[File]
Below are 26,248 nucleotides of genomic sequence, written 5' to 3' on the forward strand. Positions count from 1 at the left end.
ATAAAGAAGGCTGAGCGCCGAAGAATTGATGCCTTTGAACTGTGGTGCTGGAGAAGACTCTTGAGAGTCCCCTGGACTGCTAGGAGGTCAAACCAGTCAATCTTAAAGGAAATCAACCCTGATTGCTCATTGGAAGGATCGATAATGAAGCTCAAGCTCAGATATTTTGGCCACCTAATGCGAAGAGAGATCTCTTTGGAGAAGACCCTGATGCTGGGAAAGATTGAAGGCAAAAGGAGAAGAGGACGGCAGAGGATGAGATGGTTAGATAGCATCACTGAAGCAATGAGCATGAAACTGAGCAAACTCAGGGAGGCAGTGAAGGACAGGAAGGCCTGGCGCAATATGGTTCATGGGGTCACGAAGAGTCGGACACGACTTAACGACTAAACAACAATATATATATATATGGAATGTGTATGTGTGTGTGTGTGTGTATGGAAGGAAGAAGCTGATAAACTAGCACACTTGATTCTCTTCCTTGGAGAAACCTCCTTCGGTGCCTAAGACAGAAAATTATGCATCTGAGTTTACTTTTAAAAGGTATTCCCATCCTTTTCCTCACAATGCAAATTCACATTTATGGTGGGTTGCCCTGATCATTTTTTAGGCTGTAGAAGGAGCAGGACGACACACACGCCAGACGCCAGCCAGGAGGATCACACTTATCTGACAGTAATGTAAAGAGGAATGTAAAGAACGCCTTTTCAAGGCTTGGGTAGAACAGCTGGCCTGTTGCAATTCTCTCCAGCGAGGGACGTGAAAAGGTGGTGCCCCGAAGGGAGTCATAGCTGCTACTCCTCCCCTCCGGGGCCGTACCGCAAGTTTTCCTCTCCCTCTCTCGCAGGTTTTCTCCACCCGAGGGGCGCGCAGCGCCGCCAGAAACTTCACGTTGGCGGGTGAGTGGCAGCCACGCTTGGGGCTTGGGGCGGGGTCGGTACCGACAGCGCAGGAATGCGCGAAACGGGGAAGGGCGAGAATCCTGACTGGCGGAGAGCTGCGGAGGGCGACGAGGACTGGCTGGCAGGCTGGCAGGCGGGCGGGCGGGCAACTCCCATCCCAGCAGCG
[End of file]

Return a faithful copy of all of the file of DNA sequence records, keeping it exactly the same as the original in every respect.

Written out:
Below are 26,248 nucleotides of genomic sequence, written 5' to 3' on the forward strand. Positions count from 1 at the left end.
ATAAAGAAGGCTGAGCGCCGAAGAATTGATGCCTTTGAACTGTGGTGCTGGAGAAGACTCTTGAGAGTCCCCTGGACTGCTAGGAGGTCAAACCAGTCAATCTTAAAGGAAATCAACCCTGATTGCTCATTGGAAGGATCGATAATGAAGCTCAAGCTCAGATATTTTGGCCACCTAATGCGAAGAGAGATCTCTTTGGAGAAGACCCTGATGCTGGGAAAGATTGAAGGCAAAAGGAGAAGAGGACGGCAGAGGATGAGATGGTTAGATAGCATCACTGAAGCAATGAGCATGAAACTGAGCAAACTCAGGGAGGCAGTGAAGGACAGGAAGGCCTGGCGCAATATGGTTCATGGGGTCACGAAGAGTCGGACACGACTTAACGACTAAACAACAATATATATATATATGGAATGTGTATGTGTGTGTGTGTGTGTATGGAAGGAAGAAGCTGATAAACTAGCACACTTGATTCTCTTCCTTGGAGAAACCTCCTTCGGTGCCTAAGACAGAAAATTATGCATCTGAGTTTACTTTTAAAAGGTATTCCCATCCTTTTCCTCACAATGCAAATTCACATTTATGGTGGGTTGCCCTGATCATTTTTTAGGCTGTAGAAGGAGCAGGACGACACACACGCCAGACGCCAGCCAGGAGGATCACACTTATCTGACAGTAATGTAAAGAGGAATGTAAAGAACGCCTTTTCAAGGCTTGGGTAGAACAGCTGGCCTGTTGCAATTCTCTCCAGCGAGGGACGTGAAAAGGTGGTGCCCCGAAGGGAGTCATAGCTGCTACTCCTCCCCTCCGGGGCCGTACCGCAAGTTTTCCTCTCCCTCTCTCGCAGGTTTTCTCCACCCGAGGGGCGCGCAGCGCCGCCAGAAACTTCACGTTGGCGGGTGAGTGGCAGCCACGCTTGGGGCTTGGGGCGGGGTCGGTACCGACAGCGCAGGAATGCGCGAAACGGGGAAGGGCGAGAATCCTGACTGGCGGAGAGCTGCGGAGGGCGACGAGGACTGGCTGGCAGGCTGGCAGGCGGGCGGGCGGGCAACTCCCATCCCAGCAGCG